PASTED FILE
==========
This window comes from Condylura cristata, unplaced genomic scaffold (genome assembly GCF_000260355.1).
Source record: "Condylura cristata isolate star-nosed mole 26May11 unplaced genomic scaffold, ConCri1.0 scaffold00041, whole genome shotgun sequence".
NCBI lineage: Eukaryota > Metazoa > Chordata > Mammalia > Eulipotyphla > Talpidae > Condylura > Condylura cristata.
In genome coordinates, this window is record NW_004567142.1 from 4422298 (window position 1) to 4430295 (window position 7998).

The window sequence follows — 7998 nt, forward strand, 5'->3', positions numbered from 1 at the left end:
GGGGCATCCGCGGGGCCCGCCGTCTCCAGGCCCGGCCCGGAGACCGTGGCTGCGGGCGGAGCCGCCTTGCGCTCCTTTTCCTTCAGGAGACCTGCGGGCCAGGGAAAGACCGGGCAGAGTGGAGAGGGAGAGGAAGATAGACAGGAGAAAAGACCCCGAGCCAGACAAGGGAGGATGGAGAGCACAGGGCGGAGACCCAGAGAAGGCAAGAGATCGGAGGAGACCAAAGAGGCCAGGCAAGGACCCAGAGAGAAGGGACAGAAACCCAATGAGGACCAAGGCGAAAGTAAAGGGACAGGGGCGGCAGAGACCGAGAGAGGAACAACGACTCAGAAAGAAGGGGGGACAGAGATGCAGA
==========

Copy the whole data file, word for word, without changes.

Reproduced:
This window comes from Condylura cristata, unplaced genomic scaffold (genome assembly GCF_000260355.1).
Source record: "Condylura cristata isolate star-nosed mole 26May11 unplaced genomic scaffold, ConCri1.0 scaffold00041, whole genome shotgun sequence".
NCBI lineage: Eukaryota > Metazoa > Chordata > Mammalia > Eulipotyphla > Talpidae > Condylura > Condylura cristata.
In genome coordinates, this window is record NW_004567142.1 from 4422298 (window position 1) to 4430295 (window position 7998).

The window sequence follows — 7998 nt, forward strand, 5'->3', positions numbered from 1 at the left end:
GGGGCATCCGCGGGGCCCGCCGTCTCCAGGCCCGGCCCGGAGACCGTGGCTGCGGGCGGAGCCGCCTTGCGCTCCTTTTCCTTCAGGAGACCTGCGGGCCAGGGAAAGACCGGGCAGAGTGGAGAGGGAGAGGAAGATAGACAGGAGAAAAGACCCCGAGCCAGACAAGGGAGGATGGAGAGCACAGGGCGGAGACCCAGAGAAGGCAAGAGATCGGAGGAGACCAAAGAGGCCAGGCAAGGACCCAGAGAGAAGGGACAGAAACCCAATGAGGACCAAGGCGAAAGTAAAGGGACAGGGGCGGCAGAGACCGAGAGAGGAACAACGACTCAGAAAGAAGGGGGGACAGAGATGCAGA